The tech sector in Alberta grew to maturity on the back of the province’s exceptional oil and gas industry, but it has ventured far beyond, into other areas of provincial strength such as agriculture, finance and logistics. It is enabled by a robust talent pipeline, with academic institutions in the province providing a steady source of talented individuals and novel ideas. The most prominent of these is the Alberta Machine Intelligence Institute in Edmonton, which has a long track record of research into artificial intelligence (AI), its applications and commercialization.
The tech sector also benefits from Alberta’s entrepreneurial spirit, which sees a higher than average number of people engaged in the private sector, leading to innovation and growth.
Invest Alberta is a provincial agency that works with global investors to help them start up or scale up in Alberta. It connects them with industry, government partners and economic development organizations. It reports that the province experienced a record-breaking year for venture capital investment in 2020 and is home to over 3,000 tech companies. “With startups clustering around established tech firms that have relocated to the province, Alberta has grown into a global tech hub,” writes the organization. “And investment is following. As the tech sector continues to mature and gain critical mass, Alberta is the place to be.”
With this momentum, Alberta’s innovators and entrepreneurs are developing technologies to solve the world’s greatest challenges.
Number of technology companies in Alberta
More than ½
of Alberta’s labour force is under the age of 45
Tech start-ups in Alberta
Amount of venture capital funding that Alberta-based companies received in 2021
Sources: Government of Alberta, Alberta Enterprise, University of Alberta, Calgary Economic Development
Turning Hemp into Cars
Over the past 20 years, Alberta has developed a thriving hemp supercluster and research capability. The province is now a global leader in the production of sustainably grown hemp and responsible for 40 per cent of Canada’s hemp production.
That foundation recently enabled a $72 million CAD investment by INCA Renewtech to build a state-of-the-art, 200,000-square-foot fibre processing and composites manufacturing facility in the town of Vegreville, just east of the capital of Edmonton.
INCA will purchase 54,000 tonnes of hemp biomass per year and process it into highly refined fibre. Short fibres will be transformed into INCA BioBalsa, a substitute for the balsa wood used as a core material in the construction of boats and wind turbine blades. The long fibres will be sent to INCA’s factory in Indiana, where they will be turned into panels for the RV industry and plastics for the automotive industry. Winnebago and Toyota are commercialization partners for these products.
The factory will be next to InnoTech Alberta, the Government of Alberta’s premier research facility for hemp composites, genomics and agronomics.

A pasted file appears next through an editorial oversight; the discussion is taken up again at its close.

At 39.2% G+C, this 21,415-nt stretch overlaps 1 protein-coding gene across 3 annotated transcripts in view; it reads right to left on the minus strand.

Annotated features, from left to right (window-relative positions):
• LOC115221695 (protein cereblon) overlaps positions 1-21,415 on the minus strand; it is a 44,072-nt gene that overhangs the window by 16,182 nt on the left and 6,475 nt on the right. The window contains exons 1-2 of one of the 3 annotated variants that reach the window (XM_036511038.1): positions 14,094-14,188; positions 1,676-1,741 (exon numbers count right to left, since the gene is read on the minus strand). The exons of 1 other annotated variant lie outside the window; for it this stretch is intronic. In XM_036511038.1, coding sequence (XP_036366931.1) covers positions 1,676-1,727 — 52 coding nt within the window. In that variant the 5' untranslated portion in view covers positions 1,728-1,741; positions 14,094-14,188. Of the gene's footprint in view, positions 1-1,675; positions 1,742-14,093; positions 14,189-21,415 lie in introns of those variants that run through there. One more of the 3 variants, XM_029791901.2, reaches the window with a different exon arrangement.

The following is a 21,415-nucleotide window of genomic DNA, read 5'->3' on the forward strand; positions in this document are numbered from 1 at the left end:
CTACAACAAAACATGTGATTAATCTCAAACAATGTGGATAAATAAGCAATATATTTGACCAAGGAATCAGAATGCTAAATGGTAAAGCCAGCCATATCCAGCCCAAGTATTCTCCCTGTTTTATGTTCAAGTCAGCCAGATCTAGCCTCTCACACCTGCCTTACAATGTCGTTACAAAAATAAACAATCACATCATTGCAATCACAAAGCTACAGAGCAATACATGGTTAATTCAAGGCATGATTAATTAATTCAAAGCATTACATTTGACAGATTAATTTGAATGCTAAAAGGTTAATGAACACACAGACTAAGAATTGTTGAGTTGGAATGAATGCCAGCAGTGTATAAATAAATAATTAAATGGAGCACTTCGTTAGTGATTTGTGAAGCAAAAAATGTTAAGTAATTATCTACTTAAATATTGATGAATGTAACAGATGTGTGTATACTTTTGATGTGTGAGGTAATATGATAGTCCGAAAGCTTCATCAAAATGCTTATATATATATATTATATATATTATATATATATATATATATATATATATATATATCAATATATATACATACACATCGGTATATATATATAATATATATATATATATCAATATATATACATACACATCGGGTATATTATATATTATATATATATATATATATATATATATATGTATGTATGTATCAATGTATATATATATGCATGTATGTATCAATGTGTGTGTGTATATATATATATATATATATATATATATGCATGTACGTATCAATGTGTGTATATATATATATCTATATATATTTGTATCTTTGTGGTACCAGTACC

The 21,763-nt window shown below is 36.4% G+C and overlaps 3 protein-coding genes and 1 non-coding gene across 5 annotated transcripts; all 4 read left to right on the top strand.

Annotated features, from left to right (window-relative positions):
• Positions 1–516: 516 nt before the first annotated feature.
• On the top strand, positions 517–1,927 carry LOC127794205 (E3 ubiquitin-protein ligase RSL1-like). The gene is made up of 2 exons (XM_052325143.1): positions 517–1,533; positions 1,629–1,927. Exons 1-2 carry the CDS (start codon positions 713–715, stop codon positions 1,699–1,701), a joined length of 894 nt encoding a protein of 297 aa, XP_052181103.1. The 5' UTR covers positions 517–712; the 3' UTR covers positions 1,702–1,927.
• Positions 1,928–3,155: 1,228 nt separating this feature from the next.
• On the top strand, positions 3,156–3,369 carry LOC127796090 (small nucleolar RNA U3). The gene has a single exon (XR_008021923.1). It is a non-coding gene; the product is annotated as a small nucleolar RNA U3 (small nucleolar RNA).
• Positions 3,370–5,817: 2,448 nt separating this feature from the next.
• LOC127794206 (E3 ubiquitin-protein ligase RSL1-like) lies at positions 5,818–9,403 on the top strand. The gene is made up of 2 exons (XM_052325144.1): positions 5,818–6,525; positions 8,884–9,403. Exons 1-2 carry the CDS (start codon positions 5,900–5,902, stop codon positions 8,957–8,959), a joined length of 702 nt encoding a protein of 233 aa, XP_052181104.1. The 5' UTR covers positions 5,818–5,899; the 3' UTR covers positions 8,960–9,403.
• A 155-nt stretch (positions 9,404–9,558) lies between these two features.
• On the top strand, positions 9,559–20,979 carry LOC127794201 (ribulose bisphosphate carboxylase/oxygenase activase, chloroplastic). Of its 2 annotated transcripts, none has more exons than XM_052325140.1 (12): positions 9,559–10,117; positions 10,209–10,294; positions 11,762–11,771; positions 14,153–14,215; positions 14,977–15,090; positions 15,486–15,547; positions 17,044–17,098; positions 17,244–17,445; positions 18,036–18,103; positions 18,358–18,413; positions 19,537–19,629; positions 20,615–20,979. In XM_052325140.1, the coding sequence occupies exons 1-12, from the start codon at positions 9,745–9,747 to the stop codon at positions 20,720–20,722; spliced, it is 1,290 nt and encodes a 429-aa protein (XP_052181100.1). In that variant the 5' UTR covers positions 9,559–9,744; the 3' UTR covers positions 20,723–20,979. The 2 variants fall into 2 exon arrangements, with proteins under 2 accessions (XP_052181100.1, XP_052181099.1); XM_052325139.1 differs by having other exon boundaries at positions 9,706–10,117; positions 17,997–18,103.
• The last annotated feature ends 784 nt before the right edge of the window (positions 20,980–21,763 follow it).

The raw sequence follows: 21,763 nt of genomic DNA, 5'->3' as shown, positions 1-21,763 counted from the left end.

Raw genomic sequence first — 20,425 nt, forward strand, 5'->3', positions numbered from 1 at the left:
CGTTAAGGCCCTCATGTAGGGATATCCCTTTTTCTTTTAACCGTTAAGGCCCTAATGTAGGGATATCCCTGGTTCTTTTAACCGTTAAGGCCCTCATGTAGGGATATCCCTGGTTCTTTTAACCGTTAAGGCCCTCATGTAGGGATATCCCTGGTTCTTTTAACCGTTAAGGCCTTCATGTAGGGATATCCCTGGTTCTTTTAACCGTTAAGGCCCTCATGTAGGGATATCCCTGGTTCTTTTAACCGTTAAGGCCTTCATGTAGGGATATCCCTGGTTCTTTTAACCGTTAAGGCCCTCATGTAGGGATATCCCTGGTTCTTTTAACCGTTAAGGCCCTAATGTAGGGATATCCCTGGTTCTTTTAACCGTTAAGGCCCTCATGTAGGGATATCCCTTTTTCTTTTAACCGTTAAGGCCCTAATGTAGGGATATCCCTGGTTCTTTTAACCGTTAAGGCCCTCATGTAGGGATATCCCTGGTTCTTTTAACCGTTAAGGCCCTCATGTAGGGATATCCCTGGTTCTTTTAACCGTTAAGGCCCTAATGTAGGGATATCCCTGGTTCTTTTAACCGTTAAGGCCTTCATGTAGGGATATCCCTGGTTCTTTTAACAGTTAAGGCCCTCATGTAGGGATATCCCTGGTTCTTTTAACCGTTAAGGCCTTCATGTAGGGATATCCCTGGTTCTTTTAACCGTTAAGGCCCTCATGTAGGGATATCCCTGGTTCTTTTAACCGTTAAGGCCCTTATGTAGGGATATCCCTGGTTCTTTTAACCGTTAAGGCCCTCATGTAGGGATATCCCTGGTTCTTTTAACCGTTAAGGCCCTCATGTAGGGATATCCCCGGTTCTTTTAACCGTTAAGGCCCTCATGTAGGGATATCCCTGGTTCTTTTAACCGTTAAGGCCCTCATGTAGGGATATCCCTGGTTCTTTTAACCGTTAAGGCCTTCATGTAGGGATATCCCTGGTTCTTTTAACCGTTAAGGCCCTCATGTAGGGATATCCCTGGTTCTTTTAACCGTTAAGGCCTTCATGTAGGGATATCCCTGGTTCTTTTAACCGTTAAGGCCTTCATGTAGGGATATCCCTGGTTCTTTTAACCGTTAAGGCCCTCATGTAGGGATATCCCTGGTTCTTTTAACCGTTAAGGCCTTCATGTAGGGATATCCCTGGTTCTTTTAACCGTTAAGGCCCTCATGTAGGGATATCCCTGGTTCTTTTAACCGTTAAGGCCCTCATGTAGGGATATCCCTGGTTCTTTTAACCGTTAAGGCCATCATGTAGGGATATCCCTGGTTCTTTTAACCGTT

In the far south of Alberta, not far north of the United States border, you will find the Foremost UAS Test Range, which contains some of the most accessible air- space for research, development and training in North America.
The range consists of 700 square nautical miles of restricted airspace, giving manufacturers and operators of unmanned aerial vehicles (UAVs, or drones) the opportunity to effectively and safely test their technologies.
Drones range in size, and can transform how organizations access and survey land, move goods and build new infrastructure.
The presence of the test range has led to the growth of local expertise in aviation and aeronautics, with technicians and pilots living in the area or coming to test their equipment.
The Beyond Visual Line of Sight Innovation Centre (BVLOS) is an important part of that economy. It is focussed on raising awareness of the benefits of drones to the Canadian economy, and the underlying need to ensure safety through airworthiness principles and practices.
The Holy Grail of Hydrogen
As the world’s demand for clean energy grows, a lot of attention has turned to hydrogen, a clean-burning energy carrier that will help decarbonize the transportation and industrial sectors, among others. Alberta has a number of competitive advantages when it comes to the production of hydrogen, including long-standing expertise and inexpensive, readily available feedstock.
Alberta also has an innovative tech sector that is pushing the boundaries of what is possible. Calgary-based Proton Tech is one such company. It has a patented process to produce hydrogen that is low impact, low cost and carbon-emissions free. The company injects oxygen into depleted oil and gas reservoirs. Chemical reactions oxidize the residual oil and generate clear hydrogen, which is then captured. Proton has licensed the technology to Clear Hydrogen UK, which has a 5,000-tonne-per-day facility under development.